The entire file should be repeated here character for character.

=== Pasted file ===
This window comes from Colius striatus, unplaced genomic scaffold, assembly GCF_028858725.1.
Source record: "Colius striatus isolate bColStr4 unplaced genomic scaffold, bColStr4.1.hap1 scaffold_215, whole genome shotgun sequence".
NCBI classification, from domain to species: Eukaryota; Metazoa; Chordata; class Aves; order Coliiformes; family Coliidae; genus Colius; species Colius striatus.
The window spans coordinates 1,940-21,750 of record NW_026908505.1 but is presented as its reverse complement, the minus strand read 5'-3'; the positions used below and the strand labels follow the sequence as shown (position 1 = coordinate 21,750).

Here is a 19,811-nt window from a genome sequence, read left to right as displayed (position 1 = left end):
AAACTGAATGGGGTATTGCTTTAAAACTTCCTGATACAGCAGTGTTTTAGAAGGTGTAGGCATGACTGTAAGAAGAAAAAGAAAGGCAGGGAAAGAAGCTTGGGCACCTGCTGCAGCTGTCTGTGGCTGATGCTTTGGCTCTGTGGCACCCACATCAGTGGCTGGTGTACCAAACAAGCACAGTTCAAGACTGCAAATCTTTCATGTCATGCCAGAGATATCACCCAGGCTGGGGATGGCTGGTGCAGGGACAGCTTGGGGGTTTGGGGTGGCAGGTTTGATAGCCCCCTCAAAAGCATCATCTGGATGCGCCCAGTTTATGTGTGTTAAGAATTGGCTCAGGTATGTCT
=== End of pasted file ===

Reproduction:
This window comes from Colius striatus, unplaced genomic scaffold, assembly GCF_028858725.1.
Source record: "Colius striatus isolate bColStr4 unplaced genomic scaffold, bColStr4.1.hap1 scaffold_215, whole genome shotgun sequence".
NCBI classification, from domain to species: Eukaryota; Metazoa; Chordata; class Aves; order Coliiformes; family Coliidae; genus Colius; species Colius striatus.
The window spans coordinates 1,940-21,750 of record NW_026908505.1 but is presented as its reverse complement, the minus strand read 5'-3'; the positions used below and the strand labels follow the sequence as shown (position 1 = coordinate 21,750).

Here is a 19,811-nt window from a genome sequence, read left to right as displayed (position 1 = left end):
AAACTGAATGGGGTATTGCTTTAAAACTTCCTGATACAGCAGTGTTTTAGAAGGTGTAGGCATGACTGTAAGAAGAAAAAGAAAGGCAGGGAAAGAAGCTTGGGCACCTGCTGCAGCTGTCTGTGGCTGATGCTTTGGCTCTGTGGCACCCACATCAGTGGCTGGTGTACCAAACAAGCACAGTTCAAGACTGCAAATCTTTCATGTCATGCCAGAGATATCACCCAGGCTGGGGATGGCTGGTGCAGGGACAGCTTGGGGGTTTGGGGTGGCAGGTTTGATAGCCCCCTCAAAAGCATCATCTGGATGCGCCCAGTTTATGTGTGTTAAGAATTGGCTCAGGTATGTCT